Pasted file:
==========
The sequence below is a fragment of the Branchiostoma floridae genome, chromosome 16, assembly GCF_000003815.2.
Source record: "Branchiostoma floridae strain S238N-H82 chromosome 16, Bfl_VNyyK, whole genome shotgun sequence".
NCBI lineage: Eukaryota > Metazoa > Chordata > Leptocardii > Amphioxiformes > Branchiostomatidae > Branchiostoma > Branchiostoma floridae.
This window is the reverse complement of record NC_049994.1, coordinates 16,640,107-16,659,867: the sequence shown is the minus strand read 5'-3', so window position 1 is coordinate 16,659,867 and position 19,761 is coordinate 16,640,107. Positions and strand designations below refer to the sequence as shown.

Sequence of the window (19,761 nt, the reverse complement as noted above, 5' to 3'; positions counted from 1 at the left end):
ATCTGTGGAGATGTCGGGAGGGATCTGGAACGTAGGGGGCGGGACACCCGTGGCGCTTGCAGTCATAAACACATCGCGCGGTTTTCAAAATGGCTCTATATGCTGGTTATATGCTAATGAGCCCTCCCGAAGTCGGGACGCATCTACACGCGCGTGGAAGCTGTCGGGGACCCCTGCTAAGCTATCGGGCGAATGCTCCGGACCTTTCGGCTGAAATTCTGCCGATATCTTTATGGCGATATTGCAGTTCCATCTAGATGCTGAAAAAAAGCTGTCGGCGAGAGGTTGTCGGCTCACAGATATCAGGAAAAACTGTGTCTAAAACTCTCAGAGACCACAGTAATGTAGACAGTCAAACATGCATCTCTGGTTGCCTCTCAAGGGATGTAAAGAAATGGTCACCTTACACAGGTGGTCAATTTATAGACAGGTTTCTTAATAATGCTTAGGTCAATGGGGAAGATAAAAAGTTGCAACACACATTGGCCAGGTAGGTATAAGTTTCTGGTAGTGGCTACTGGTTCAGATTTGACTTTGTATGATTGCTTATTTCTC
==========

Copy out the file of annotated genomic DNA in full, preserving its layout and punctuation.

The sequence below is a fragment of the Branchiostoma floridae genome, chromosome 16, assembly GCF_000003815.2.
Source record: "Branchiostoma floridae strain S238N-H82 chromosome 16, Bfl_VNyyK, whole genome shotgun sequence".
NCBI lineage: Eukaryota > Metazoa > Chordata > Leptocardii > Amphioxiformes > Branchiostomatidae > Branchiostoma > Branchiostoma floridae.
This window is the reverse complement of record NC_049994.1, coordinates 16,640,107-16,659,867: the sequence shown is the minus strand read 5'-3', so window position 1 is coordinate 16,659,867 and position 19,761 is coordinate 16,640,107. Positions and strand designations below refer to the sequence as shown.

Sequence of the window (19,761 nt, the reverse complement as noted above, 5' to 3'; positions counted from 1 at the left end):
ATCTGTGGAGATGTCGGGAGGGATCTGGAACGTAGGGGGCGGGACACCCGTGGCGCTTGCAGTCATAAACACATCGCGCGGTTTTCAAAATGGCTCTATATGCTGGTTATATGCTAATGAGCCCTCCCGAAGTCGGGACGCATCTACACGCGCGTGGAAGCTGTCGGGGACCCCTGCTAAGCTATCGGGCGAATGCTCCGGACCTTTCGGCTGAAATTCTGCCGATATCTTTATGGCGATATTGCAGTTCCATCTAGATGCTGAAAAAAAGCTGTCGGCGAGAGGTTGTCGGCTCACAGATATCAGGAAAAACTGTGTCTAAAACTCTCAGAGACCACAGTAATGTAGACAGTCAAACATGCATCTCTGGTTGCCTCTCAAGGGATGTAAAGAAATGGTCACCTTACACAGGTGGTCAATTTATAGACAGGTTTCTTAATAATGCTTAGGTCAATGGGGAAGATAAAAAGTTGCAACACACATTGGCCAGGTAGGTATAAGTTTCTGGTAGTGGCTACTGGTTCAGATTTGACTTTGTATGATTGCTTATTTCTC